HEROES AT HOME AND ABROAD:
Local Therapists Journey to the Mustard Seed Orphanage in the Dominican Republic
For the past few years, SRT Prosthetics has invited local physical and occupational therapists to travel to the Dominican Republic to work with the children and staff at a special needs orphanage in Puerta Plata.
That invitation has been enthusiastically responded to by Sue Tribolet, Physical Therapist at Possibilities NE in Fort Wayne, Indiana, Jennifer Houston, SLP, Mark Berron, Assistive Technology Practitioner, Denise Sparks, Physical Therapy Assistant at RehabCare in Fort Wayne, Indiana (who also serves as the translator), as well as Deb Guebard, Physical Therapist and Sandra Vance, Pediatric Occupational Therapist at the Turnstone Center for the Disabled in Fort Wayne, Indiana and husband, Dr. Bruce Guebard, MD, a physician at Parkview First Care in Fort Wayne, Indiana. Over the past two years (and two seperate trips) this experienced group of medical professionals have made their journey to the Mustard Seed Orphanage, and both were documented by Physical Therapist, Sue Tribolet.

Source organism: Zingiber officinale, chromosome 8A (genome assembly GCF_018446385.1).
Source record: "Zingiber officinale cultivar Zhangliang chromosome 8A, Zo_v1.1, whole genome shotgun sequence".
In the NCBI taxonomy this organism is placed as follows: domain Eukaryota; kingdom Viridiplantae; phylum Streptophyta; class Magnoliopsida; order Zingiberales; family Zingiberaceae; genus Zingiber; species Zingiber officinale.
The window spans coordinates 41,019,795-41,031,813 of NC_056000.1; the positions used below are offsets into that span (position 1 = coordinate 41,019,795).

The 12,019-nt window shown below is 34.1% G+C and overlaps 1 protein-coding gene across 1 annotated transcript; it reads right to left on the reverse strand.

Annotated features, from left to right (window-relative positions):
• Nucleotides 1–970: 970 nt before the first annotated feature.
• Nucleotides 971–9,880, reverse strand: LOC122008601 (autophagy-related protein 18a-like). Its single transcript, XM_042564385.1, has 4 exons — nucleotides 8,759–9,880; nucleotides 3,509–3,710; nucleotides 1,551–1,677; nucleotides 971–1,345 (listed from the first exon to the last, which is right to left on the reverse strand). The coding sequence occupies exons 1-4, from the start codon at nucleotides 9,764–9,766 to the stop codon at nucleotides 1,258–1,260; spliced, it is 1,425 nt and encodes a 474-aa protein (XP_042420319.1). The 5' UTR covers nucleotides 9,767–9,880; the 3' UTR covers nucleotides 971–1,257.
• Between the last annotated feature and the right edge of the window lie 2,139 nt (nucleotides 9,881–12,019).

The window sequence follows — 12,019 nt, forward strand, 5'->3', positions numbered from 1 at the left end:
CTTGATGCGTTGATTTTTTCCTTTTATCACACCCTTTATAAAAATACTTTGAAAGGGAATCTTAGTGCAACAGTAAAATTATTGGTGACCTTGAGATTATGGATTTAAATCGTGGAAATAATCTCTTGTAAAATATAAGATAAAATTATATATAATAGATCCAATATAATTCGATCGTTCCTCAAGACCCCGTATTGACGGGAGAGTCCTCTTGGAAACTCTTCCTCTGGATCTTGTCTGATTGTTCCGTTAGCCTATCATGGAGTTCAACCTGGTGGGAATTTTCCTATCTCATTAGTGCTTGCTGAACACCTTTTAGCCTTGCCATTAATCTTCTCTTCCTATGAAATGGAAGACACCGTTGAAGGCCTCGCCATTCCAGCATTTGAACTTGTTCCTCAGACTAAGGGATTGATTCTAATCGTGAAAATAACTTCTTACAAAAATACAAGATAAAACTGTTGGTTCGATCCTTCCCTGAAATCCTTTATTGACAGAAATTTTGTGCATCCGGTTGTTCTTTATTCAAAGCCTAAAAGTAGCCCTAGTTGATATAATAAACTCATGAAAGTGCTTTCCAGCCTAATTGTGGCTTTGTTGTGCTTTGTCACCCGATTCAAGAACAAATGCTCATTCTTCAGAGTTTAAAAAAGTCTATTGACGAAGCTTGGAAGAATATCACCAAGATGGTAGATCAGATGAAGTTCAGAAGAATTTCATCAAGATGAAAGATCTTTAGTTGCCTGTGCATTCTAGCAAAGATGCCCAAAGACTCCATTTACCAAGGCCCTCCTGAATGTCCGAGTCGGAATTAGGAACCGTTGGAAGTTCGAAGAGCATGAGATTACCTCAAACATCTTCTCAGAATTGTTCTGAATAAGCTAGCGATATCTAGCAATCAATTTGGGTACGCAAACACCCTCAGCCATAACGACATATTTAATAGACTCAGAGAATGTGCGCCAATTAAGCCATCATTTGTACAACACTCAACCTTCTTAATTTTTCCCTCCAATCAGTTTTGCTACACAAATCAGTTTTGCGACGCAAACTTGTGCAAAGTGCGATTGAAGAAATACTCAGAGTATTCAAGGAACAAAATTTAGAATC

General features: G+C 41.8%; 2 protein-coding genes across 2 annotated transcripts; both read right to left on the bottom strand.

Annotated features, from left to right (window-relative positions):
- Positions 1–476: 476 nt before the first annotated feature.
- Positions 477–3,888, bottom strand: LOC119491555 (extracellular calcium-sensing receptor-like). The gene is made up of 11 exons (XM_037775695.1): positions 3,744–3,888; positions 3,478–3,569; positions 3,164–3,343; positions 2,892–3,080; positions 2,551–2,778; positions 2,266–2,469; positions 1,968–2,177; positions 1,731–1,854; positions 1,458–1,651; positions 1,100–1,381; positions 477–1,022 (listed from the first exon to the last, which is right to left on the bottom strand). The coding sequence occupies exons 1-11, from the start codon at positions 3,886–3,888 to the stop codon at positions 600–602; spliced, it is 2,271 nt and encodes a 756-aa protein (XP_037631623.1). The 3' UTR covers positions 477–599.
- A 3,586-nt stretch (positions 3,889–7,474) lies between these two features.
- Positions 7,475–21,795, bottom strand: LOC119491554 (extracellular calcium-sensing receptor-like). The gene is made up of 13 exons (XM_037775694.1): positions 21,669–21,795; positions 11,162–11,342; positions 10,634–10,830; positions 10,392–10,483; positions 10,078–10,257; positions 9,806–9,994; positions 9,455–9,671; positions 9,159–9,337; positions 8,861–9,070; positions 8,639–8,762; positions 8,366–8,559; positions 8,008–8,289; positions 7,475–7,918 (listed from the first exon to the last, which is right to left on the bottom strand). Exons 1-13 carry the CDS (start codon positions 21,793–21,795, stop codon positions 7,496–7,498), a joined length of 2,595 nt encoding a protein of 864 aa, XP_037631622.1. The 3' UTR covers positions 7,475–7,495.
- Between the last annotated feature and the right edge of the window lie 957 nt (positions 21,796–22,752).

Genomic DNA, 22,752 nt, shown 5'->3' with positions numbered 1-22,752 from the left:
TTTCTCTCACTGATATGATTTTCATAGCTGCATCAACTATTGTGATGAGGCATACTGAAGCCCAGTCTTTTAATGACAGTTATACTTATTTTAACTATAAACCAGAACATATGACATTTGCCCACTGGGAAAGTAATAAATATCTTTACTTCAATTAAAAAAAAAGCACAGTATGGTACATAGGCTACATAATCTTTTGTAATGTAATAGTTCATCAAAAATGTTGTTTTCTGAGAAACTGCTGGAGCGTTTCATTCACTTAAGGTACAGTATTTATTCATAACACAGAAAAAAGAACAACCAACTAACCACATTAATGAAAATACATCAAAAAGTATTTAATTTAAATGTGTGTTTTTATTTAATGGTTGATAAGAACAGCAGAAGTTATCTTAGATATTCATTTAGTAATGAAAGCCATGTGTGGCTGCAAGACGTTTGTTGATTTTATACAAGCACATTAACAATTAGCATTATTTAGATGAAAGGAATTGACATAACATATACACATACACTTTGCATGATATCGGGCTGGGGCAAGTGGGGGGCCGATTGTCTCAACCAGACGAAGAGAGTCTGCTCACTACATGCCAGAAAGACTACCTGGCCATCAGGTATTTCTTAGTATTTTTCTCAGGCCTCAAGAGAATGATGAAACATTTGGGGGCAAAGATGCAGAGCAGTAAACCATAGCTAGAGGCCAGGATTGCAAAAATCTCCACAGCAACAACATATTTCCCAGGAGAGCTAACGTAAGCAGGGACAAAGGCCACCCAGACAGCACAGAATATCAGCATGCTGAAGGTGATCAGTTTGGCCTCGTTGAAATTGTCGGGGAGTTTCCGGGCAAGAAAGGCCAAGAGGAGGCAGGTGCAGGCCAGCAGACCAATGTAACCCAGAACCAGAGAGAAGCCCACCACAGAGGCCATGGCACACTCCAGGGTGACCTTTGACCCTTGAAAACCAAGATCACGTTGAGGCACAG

The 2014 Trip
This is the third year that we have made the trip to the Dominican Republic to assist the children in the Immanuel Hogar Mustard Seed special needs orphanage. There have been significant changes since last year, including new buildings and new kids. Our group included our wheelchair specialist, Mark Berron, Denise Sparks PTA and translator, my 15 year old daughter, Julia, and myself.